On Jan. 15, off duty ECOs Scott Angotti and Josh Crain were waterfowl hunting on Owasco Lake in the town of Scipio when they observed three individuals shoot a large group of Redhead ducks swimming into the men's decoy spread. The three subjects all emptied their shotguns into the flock, killing a total of 35 Redhead ducks and possibly wounding several others. ECOs Angotti and Crain immediately contacted local ECO Scott Sincebaugh, approached the three hunters, and identified themselves as ECOs. ECO Sincebaugh arrived a short time later and issued the hunters tickets for taking over the aggregate limit of ducks, as well as taking over the daily limit of Redheads. One of the hunters was also charged with possession of a loaded firearm in a motor vehicle, hunting without a license, and not participating in the Harvest Information Program.
Illegally taken ducks from Owasco Lake.
A Little Bit of Everything in That Fire - Erie County
On Jan. 15, while on patrol, ECO Chuck Wilson observed a man standing next to a large pile of smoking debris. By the time ECO Wilson turned around and returned to the residence, the pile was fully engulfed in flames. It was immediately apparent that the fire contained construction and demolition debris, including cabinets, plastics, linoleum flooring, cardboard, and painted lumber. The man tending the fire admitted that he owned a small construction company and the debris was brought in from one of his job sites, stating, "There's a little bit of everything in there." The subject was issued appearance tickets for unlawfully disposing of solid waste at other than an approved facility and unlawful open burning.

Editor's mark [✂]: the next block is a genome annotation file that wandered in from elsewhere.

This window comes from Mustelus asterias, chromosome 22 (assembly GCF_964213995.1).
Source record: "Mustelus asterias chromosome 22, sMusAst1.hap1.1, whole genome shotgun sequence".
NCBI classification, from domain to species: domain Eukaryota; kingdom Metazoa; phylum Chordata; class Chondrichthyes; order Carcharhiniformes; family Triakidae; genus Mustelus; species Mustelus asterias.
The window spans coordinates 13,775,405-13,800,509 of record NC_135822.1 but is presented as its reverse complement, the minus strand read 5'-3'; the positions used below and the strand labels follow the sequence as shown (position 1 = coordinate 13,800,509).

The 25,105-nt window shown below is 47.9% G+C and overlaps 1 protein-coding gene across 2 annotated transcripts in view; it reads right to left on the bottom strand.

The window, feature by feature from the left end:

Construction debris being burned illegally.
If you witness an environmental crime or believe a violation of environmental law occurred please call the DEC Division of Law Enforcement hotline at 1-844-DEC-ECOS (1-844-332-3267).